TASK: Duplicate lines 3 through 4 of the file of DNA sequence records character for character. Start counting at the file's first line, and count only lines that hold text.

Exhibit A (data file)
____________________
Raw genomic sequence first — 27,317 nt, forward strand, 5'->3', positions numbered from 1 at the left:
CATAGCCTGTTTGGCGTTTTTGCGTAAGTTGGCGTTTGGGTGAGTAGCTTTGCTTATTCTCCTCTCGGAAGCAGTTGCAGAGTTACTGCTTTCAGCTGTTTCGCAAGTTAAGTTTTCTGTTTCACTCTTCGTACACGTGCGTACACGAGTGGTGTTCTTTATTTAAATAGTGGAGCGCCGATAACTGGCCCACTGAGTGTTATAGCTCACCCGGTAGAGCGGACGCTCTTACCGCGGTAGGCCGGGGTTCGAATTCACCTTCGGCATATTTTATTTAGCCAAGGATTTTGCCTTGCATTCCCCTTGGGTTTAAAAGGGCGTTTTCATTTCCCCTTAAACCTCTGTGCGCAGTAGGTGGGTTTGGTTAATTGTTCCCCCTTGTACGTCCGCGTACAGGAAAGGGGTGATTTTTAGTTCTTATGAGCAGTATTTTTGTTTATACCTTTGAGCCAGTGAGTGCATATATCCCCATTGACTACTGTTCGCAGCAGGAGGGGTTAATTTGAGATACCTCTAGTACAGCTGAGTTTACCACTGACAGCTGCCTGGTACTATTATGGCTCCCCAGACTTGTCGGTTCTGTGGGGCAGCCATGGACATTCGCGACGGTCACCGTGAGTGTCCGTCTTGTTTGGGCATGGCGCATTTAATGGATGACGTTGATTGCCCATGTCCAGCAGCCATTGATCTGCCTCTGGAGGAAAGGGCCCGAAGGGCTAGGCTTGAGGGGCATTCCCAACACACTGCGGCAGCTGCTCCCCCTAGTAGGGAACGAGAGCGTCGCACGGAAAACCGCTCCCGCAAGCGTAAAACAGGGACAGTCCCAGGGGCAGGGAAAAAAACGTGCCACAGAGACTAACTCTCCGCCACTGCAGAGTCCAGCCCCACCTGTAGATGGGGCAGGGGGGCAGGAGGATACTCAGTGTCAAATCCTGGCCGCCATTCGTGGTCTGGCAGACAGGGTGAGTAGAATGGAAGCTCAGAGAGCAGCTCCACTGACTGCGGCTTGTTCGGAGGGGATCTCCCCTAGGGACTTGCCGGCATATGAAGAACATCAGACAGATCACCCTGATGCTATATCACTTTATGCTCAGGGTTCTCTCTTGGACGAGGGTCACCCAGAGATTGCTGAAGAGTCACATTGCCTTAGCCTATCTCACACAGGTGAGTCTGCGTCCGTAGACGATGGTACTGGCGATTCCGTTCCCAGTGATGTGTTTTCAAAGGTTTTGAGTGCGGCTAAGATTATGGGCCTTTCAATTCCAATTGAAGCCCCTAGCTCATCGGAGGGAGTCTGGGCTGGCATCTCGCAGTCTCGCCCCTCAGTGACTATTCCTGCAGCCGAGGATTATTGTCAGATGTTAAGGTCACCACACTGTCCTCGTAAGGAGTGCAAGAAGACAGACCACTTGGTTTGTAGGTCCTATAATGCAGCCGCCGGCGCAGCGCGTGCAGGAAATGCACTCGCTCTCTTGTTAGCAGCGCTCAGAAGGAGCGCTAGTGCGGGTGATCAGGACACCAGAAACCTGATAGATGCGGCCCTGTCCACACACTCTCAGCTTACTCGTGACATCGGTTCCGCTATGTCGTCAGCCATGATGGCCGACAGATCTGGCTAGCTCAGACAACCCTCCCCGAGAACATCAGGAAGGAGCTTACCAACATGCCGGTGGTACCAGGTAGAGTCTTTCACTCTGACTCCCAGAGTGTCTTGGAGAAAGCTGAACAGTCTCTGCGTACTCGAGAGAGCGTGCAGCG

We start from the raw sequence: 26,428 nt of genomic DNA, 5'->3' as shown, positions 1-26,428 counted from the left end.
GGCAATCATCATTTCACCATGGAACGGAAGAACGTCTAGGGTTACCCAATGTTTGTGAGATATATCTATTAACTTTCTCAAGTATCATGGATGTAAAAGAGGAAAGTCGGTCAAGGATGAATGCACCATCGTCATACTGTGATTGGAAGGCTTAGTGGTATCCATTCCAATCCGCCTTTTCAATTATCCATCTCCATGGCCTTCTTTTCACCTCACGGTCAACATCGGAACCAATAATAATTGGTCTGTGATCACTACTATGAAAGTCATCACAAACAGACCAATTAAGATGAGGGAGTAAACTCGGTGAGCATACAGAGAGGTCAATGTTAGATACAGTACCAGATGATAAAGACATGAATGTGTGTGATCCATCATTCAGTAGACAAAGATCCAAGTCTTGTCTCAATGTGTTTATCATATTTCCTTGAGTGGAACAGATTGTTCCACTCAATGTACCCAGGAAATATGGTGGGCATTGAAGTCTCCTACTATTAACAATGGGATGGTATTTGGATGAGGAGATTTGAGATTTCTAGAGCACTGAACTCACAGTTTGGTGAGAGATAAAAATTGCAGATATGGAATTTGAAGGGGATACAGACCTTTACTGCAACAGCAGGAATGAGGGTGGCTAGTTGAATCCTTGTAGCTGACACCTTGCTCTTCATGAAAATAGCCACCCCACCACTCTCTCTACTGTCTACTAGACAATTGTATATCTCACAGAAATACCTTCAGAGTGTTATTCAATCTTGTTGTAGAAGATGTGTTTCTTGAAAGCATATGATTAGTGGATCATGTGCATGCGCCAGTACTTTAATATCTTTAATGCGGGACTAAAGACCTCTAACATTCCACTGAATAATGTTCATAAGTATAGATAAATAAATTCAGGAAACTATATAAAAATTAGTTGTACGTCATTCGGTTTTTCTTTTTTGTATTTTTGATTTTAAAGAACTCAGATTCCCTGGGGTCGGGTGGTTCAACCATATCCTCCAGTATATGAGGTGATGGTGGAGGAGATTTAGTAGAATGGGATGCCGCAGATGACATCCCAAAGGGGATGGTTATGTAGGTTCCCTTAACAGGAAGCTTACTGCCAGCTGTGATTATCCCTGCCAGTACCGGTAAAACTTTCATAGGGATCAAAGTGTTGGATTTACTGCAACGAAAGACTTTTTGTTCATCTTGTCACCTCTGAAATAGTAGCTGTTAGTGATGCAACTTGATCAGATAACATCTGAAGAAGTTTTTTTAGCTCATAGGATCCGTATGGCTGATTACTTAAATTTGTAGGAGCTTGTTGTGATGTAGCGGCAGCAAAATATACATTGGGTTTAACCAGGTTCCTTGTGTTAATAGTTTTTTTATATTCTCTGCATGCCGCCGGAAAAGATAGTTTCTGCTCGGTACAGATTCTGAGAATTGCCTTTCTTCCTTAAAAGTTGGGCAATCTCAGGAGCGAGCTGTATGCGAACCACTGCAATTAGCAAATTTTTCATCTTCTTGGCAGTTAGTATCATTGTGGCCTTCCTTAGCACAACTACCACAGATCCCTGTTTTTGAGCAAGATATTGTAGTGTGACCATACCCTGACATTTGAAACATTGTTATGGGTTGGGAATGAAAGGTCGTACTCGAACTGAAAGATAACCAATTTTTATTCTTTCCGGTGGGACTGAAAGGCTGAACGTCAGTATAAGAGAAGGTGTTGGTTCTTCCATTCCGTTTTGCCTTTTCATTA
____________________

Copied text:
We start from the raw sequence: 26,428 nt of genomic DNA, 5'->3' as shown, positions 1-26,428 counted from the left end.
GGCAATCATCATTTCACCATGGAACGGAAGAACGTCTAGGGTTACCCAATGTTTGTGAGATATATCTATTAACTTTCTCAAGTATCATGGATGTAAAAGAGGAAAGTCGGTCAAGGATGAATGCACCATCGTCATACTGTGATTGGAAGGCTTAGTGGTATCCATTCCAATCCGCCTTTTCAATTATCCATCTCCATGGCCTTCTTTTCACCTCACGGTCAACATCGGAACCAATAATAATTGGTCTGTGATCACTACTATGAAAGTCATCACAAACAGACCAATTAAGATGAGGGAGTAAACTCGGTGAGCATACAGAGAGGTCAATGTTAGATACAGTACCAGATGATAAAGACATGAATGTGTGTGATCCATCATTCAGTAGACAAAGATCCAAGTCTTGTCTCAATGTGTTTATCATATTTCCTTGAGTGGAACAGATTGTTCCACTCAATGTACCCAGGAAATATGGTGGGCATTGAAGTCTCCTACTATTAACAATGGGATGGTATTTGGATGAGGAGATTTGAGATTTCTAGAGCACTGAACTCACAGTTTGGTGAGAGATAAAAATTGCAGATATGGAATTTGAAGGGGATACAGACCTTTACTGCAACAGCAGGAATGAGGGTGGCTAGTTGAATCCTTGTAGCTGACACCTTGCTCTTCATGAAAATAGCCACCCCACCACTCTCTCTACTGTCTACTAGACAATTGTATATCTCACAGAAATACCTTCAGAGTGTTATTCAATCTTGTTGTAGAAGATGTGTTTCTTGAAAGCATATGATTAGTGGATCATGTGCATGCGCCAGTACTTTAATATCTTTAATGCGGGACTAAAGACCTCTAACATTCCACTGAATAATGTTCATAAGTATAGATAAATAAATTCAGGAAACTATATAAAAATTAGTTGTACGTCATTCGGTTTTTCTTTTTTGTATTTTTGATTTTAAAGAACTCAGATTCCCTGGGGTCGGGTGGTTCAACCATATCCTCCAGTATATGAGGTGATGGTGGAGGAGATTTAGTAGAATGGGATGCCGCAGATGACATCCCAAAGGGGATGGTTATGTAGGTTCCCTTAACAGGAAGCTTACTGCCAGCTGTGATTATCCCTGCCAGTACCGGTAAAACTTTCATAGGGATCAAAGTGTTGGATTTACTGCAACGAAAGACTTTTTGTTCATCTTGTCACCTCTGAAATAGTAGCTGTTAGTGATGCAACTTGATCAGATAACATCTGAAGAAGTTTTTTTAGCTCATAGGATCCGTATGGCTGATTACTTAAATTTGTAGGAGCTTGTTGTGATGTAGCGGCAGCAAAATATACATTGGGTTTAACCAGGTTCCTTGTGTTAATAGTTTTTTTATATTCTCTGCATGCCGCCGGAAAAGATAGTTTCTGCTCGGTACAGATTCTGAGAATTGCCTTTCTTCCTTAAAAGTTGGGCAATCTCAGGAGCGAGCTGTATGCGAACCACTGCAATTAGCAAATTTTTCATCTTCTTGGCAGTTAGTATCATTGTGGCCTTCCTTAGCACAACTACCACAGATCCCTGTTTTTGAGCAAGATATTGTAGTGTGACCATACCCTGACATTTGAAACATTGTTATGGGTTGGGAATGAAAGGTCGTACTCGAACTGAAAGATAACCAATTTTTATTCTTTCCGGTGGGACTGAAAGGCTGAACGTCAGTATAAGAGAAGGTGTTGGTTCTTCCATTCCGTTTTGCCTTTTCATTA